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The Coolest Thing I Learned About Bowling Balls Going from An Average to Above Average Bowler

I built a three-ball bowling ball arsenal for this year. With my multiple expensive hobbies, I dare not go beyond three as I’d be wearing thin on my wife’s patience. I’ve got an exceptionally strong asymmetrical solid, a weaker semi-shiny hybrid symmetrical, and a plastic spare ball.

So, not knowing any better, I’d been using the two strike balls backwards on my Friday night league for a couple of weeks, and I still didn’t… erm, know any better. I was a bit clueless. One Saturday morning, my wife, daughter and I went to the lanes for a couple hours of fun practice. My normal alley was packed with a local tournament so we headed down the road to another alley.

I started out with the aggressive solid because it was the newer ball and I loved throwing it. My first shot went straight across the head pin. Barely glanced it. There was clearly too much hook, so I moved right and gave it another go. High flush… too high. I moved right again. I was standing on 30 and the ball was too strong for the lane. It was hooking too early so I switched to my Hammer (that I normally threw first on Fridays). Now, I didn’t exactly know the strong reactive ball was hooking “too early” at the time – that was something I figured out later. Anyway, moving along with the Hammer Scorpion…

First shot – skid, hook, roll, pins explode, everything in the pit. A perfect strike. Next shot… BOOM. Everything in the pit.

I didn’t throw the stronger Brunswick the rest of our practice session. It stayed on the rack. I killed it with the Hammer.

There was no way I could throw the Scorpion like that and hope for a pocket shot on Friday night. The shot is simple with the stronger Quantum Evo, though. Still, it didn’t sink in, yet. The math didn’t quite add up in my head, so I continued on with the Hammer.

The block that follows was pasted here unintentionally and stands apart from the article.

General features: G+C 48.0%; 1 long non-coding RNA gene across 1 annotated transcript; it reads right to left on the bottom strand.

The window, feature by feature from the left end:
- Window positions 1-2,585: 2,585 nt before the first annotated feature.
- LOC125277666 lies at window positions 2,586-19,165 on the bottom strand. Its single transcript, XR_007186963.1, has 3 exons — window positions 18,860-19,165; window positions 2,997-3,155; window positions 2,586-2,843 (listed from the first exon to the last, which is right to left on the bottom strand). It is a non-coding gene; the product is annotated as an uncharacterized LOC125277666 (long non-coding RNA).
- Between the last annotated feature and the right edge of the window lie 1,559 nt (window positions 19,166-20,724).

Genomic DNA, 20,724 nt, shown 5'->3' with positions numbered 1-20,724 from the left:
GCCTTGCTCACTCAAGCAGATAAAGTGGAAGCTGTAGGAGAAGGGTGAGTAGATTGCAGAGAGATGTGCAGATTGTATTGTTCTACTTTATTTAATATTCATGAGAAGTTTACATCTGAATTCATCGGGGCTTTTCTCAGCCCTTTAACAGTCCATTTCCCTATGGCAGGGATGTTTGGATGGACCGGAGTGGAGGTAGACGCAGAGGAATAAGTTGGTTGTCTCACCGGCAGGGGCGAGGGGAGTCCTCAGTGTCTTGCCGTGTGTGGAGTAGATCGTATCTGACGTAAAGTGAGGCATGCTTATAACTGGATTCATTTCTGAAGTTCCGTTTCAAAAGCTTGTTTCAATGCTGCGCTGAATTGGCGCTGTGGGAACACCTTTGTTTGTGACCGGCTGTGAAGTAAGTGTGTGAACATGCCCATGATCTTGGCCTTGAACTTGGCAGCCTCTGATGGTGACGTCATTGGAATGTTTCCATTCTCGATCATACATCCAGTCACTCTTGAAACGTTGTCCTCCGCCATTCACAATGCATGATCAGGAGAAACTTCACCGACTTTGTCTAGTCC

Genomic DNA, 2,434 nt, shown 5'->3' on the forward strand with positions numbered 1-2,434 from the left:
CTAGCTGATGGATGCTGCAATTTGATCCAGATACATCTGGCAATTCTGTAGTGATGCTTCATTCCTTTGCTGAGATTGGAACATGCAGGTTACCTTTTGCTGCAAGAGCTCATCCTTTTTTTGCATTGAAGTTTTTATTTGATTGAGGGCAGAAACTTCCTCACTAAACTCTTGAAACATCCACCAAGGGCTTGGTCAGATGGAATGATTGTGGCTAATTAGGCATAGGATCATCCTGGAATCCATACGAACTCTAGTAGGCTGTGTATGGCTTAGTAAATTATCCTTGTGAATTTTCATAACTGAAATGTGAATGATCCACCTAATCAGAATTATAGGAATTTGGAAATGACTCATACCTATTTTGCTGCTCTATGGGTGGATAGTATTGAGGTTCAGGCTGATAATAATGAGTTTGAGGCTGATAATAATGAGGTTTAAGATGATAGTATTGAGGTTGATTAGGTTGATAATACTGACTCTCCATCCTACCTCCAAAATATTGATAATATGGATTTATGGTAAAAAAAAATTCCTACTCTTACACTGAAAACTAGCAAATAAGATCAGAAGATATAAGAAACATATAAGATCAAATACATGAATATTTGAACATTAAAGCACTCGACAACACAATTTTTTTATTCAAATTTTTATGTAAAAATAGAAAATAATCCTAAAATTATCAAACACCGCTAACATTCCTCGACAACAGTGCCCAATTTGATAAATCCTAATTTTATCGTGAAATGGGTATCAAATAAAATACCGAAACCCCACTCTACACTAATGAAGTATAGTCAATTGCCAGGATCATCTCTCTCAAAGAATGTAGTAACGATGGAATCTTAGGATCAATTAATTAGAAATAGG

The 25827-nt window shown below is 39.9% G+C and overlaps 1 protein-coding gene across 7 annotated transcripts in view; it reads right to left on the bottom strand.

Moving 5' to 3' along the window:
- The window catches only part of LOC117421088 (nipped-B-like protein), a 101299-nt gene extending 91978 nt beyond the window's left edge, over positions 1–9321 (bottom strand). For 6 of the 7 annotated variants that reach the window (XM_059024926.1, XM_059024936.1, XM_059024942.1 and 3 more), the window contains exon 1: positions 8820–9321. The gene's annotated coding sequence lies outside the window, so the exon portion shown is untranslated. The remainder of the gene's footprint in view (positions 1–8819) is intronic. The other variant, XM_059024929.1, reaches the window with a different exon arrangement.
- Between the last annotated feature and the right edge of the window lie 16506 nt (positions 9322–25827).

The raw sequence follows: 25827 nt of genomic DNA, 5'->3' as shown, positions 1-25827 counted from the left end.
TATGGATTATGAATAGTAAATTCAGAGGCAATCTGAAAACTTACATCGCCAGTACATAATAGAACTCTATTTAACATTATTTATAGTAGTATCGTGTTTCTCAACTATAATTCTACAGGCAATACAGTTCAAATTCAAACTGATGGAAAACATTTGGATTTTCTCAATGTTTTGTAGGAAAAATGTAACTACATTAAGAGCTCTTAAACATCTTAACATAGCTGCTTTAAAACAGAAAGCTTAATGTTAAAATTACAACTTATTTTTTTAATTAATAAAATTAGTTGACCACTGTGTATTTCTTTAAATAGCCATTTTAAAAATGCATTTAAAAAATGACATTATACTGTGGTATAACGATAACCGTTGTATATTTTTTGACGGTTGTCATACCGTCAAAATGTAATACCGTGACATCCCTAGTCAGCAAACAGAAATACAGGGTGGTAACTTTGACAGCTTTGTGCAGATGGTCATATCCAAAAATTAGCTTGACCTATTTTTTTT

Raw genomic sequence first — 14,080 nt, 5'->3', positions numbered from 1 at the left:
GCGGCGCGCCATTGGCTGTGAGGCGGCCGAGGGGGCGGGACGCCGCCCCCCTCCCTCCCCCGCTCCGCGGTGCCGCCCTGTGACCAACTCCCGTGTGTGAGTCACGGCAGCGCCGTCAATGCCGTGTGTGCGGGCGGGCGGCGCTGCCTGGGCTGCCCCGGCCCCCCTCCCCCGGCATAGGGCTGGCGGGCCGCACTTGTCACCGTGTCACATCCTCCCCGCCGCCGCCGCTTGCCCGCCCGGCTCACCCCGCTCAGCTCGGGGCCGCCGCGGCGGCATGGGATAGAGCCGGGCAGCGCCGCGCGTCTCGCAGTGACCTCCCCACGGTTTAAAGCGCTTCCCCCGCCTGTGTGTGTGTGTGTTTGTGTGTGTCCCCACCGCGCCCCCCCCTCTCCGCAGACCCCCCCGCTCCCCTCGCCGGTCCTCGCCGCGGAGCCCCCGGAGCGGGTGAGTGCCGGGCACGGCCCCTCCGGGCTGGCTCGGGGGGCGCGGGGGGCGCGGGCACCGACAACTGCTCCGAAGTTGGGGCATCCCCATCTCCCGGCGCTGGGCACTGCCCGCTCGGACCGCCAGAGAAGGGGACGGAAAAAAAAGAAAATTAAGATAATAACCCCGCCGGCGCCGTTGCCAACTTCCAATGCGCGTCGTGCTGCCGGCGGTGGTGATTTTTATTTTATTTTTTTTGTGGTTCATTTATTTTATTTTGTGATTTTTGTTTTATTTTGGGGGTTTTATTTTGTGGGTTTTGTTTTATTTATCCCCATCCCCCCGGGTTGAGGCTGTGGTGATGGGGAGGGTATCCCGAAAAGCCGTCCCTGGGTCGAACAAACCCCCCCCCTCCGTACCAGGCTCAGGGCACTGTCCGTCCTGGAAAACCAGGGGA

The next Friday I struggled early with the Scorpion, so I switched to the Brunswick after just a few frames. I struggled, but not quite as much.

I went to that alternate alley for practice Sunday, by myself this time. I started with the Quantum, then switched almost immediately to the Scorpion. The Brunswick was too much ball for the lane.

And that’s exactly when all of the information clicked into place in all of an instant. Strong balls that hook “early”. Weak balls that hook a lot but hook later and sharper, on the back end. Strong balls spend their energy early, weak balls save it. Looking at the lane lengthwise, not widthwise. And most important; sometimes different lanes simply need different bowling balls… and that’s why the pros run around with 15 different balls to a tournament – because certain balls react better to certain lanes.

At that point, it was just a matter of committing my new style of rolling the ball to muscle memory and my scores started coming up considerably. Now I don’t even reach for the Scorpion on Friday nights till I’ve burned up the left side of the lane. It’s the only ball I use on Sunday night, though, because the Quantum Evo is WAY too much ball for the alley we bowl at**. I’m knocking down 200+ games on a consistent basis, now.

So that’s it; some bowling balls just don’t work on some lanes. That’s why it makes sense to not rely on just one and a spare ball.

**Wouldn’t you know, I wrote this the day before throwing a split 300 with the Quantum Evo at the Sunday night alley. There was a little more oil than normal that night and the Scorpion just wouldn’t hook up like it normally does. While I did reasonably well in the first game (a 179), I felt I could do better with the stronger Quantum Evo so I switched midway through the second game. I cracked off six strikes in a row to finish that game with a 218. Then, I started the next game with six more… a 300 stretched over two games. The important lesson for me was, “do what the lane says do”. The second, that was my first ever twelve strikes in a row… I am actually capable of a 300. Oh, I’m stoked.